Individual or institutional failure?

There are three types of judges, from my experience: (1) those who almost always make findings of fundamental dishonesty on cases involving Asian or Black clients – I accept this is a small though significant minority; (2) those who are fairer than category (1) though find it harder to accept an Asian or Black client’s version of events and their protestations of honesty, often there appear ‘obstacles’ you never seem to get in other cases, which leads to the probability of an Asian or Black client being declared fraudulent much higher than in other cases – this category appears to me to apply to the majority of judges, including those appointed from the ethnic minorities; and (3) those judges before whom there appears to be no difference in treatment of clients – these, in my view, form a small minority.

I have read the entire Guide to Judicial Conduct. and was pleasantly surprised to see it was written with a great deal of care, attention, and insight into matters around equality, diversity and inclusion. So, it appears to me that many decision-makers are not following their own guidance properly.

The Lammy Review (September 2017) puts forward the idea that by appointing more ethnic minority judges, there is a more diverse Bench and this, in turn, leads to a fairer situation for ethnic minorities. Well, ironically, this is not a ‘black and white’ issue and this is not the simple solution it sounds. I believe that with institutional racism, the problem becomes a lot more complex – it’s the ‘collective failure’ of an organisation that leads to discrimination. The appointment of more ethnic minority judges does not solve the problem on its own. If this were the case, then I believe society would be well on its way to tackling discrimination against ethnic minorities. While it’s correctly argued that the Bench is not diverse enough, it is more diverse than, let’s say, 20 years ago. By that token the situation should have improved considerably, but from my experience it has not.

Advocates’ responsibility

When I have discussed with colleagues the problem of the disproportionate effect of s 57 on ethnic minorities, a lot of blame is placed upon defendant insurers. However, if a defendant insurance company has made unfounded assumptions, the court should always be there as the ultimate ‘check and balance’ to ensure justice is achieved for all, regardless of their background.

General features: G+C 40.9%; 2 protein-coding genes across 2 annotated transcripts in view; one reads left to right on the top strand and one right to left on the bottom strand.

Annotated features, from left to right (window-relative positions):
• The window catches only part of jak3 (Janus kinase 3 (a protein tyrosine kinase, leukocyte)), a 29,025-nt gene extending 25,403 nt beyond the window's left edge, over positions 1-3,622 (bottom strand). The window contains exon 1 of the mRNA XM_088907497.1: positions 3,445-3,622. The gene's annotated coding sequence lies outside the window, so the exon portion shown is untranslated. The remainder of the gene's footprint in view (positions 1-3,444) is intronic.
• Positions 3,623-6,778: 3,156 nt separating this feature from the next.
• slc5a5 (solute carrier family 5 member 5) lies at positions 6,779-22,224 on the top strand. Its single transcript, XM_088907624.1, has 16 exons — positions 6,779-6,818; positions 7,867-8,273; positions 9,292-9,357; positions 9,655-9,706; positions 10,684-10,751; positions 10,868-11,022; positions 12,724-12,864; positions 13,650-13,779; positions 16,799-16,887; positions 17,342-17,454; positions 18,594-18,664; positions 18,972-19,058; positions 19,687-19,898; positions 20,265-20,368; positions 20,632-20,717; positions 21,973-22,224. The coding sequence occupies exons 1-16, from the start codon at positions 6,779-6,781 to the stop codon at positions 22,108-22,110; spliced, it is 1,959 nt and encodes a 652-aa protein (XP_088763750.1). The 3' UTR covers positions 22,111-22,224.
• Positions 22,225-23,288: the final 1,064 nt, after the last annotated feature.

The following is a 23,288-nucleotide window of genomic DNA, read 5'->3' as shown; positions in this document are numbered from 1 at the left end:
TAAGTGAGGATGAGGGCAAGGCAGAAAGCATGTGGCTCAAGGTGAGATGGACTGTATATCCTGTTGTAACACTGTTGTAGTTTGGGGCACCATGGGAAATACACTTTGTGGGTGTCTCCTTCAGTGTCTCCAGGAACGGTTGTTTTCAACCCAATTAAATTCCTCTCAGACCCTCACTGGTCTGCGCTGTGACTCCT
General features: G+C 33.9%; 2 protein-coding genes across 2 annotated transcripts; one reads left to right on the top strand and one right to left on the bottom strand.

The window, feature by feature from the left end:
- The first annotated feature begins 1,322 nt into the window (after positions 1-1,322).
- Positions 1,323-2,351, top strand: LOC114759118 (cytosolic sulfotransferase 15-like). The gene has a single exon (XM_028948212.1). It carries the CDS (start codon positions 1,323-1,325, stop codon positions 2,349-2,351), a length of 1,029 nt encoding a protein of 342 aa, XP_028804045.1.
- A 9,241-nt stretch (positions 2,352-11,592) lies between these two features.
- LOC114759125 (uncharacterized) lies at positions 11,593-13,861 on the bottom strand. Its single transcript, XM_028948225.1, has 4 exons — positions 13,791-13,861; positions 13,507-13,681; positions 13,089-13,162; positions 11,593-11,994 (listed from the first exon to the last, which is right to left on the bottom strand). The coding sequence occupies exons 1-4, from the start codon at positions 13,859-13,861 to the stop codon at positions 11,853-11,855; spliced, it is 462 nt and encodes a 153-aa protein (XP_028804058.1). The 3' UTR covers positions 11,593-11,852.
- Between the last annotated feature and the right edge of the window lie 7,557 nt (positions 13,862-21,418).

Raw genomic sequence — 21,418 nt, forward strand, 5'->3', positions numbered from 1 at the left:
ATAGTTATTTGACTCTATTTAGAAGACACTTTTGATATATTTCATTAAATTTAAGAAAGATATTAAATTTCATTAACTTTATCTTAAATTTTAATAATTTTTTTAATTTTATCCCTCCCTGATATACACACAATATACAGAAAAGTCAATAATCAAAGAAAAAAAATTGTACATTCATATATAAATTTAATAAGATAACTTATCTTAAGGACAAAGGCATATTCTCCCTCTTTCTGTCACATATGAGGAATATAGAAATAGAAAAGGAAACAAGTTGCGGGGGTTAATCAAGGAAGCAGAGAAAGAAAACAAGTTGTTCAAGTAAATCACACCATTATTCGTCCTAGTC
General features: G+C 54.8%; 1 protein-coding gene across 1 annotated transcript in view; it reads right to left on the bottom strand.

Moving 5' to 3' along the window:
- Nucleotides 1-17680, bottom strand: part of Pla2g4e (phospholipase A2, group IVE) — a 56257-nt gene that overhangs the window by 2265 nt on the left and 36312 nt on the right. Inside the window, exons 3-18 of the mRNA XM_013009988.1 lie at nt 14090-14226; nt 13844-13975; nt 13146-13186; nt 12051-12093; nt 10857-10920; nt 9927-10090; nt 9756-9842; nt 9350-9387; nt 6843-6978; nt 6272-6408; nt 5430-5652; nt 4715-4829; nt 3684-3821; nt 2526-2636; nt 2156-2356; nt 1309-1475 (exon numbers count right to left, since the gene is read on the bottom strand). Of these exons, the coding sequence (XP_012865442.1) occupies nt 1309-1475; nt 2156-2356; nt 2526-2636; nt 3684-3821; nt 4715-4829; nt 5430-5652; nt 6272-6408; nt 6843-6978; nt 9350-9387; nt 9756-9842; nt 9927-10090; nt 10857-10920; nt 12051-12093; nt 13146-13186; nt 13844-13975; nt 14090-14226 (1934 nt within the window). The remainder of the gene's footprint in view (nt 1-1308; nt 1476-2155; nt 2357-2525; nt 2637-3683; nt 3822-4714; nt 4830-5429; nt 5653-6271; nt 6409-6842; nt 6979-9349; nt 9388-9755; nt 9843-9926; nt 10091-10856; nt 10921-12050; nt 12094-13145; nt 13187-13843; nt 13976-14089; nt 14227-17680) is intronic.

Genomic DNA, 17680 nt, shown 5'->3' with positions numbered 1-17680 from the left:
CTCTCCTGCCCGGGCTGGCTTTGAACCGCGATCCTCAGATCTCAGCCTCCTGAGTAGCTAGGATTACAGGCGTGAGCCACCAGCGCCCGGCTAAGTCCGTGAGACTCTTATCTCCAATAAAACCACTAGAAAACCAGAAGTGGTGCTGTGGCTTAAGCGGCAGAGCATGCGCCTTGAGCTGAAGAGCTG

Here, advocates should play a part in assisting the courts. Subject to our professional obligations, counsel can always advise solicitors and clients on the best way forward. Of course, subject to the duty to the court, a barrister has to look at the best interests of the client. There is, however, clear latitude in how counsel proceed in their client’s best interests. If you are being asked to run poor points, which nevertheless may find traction before a particular court, then surely you can consider advising that these points are not worth pursuing?

Often, when it comes to discrimination, insufficient consideration is given by advocates in relation to their own conduct in advancing their client’s case. On this point, it is worth us looking at the relevant provisions from the Bar Standards Board Handbook as well as the Equality Act 2010.

Action for change: inspections and data

While I believe that anyone appointed to the Judiciary should have justice and fairness enshrined in their character, I do realise that pure idealism will not get us very far. For example, everyone should be driving at a safe speed because we know this protects lives. However, it is recognised that without ‘eyes’ (i.e. cameras) on the road and penalties you cannot expect all people to drive safely. Similarly, I believe that court inspectors should visit the courts randomly to see what is going on. This will put decision-makers on notice that society is taking the idea of true fairness in the courts seriously, and could well result in fairer decisions being made.

Often individuals will only perform well in any job when they know they are properly regulated and audited. Why not apply this to judges? Surely there is nothing more important than justice in the courts. The success rates of surgeons is routinely monitored. Why not the justice system?

I am also of the view that statistics should be compiled about the decisions reached in civil courts for different ethnic groups, regarding findings of fundamental dishonesty being made. While I accept the results will not be conclusive, I am sure that there will be a clear and significant disparity seen in outcomes between ethnic minorities and others in the decisions given by the courts. This data can then be a starting point for much needed discussions. Otherwise, what will continue are truths that are largely known about but rarely discussed.

Justice for all is surely a battle worth fighting for. In my view, a society is judged not by how it deals with the strongest. A society is judged by how the most vulnerable are treated.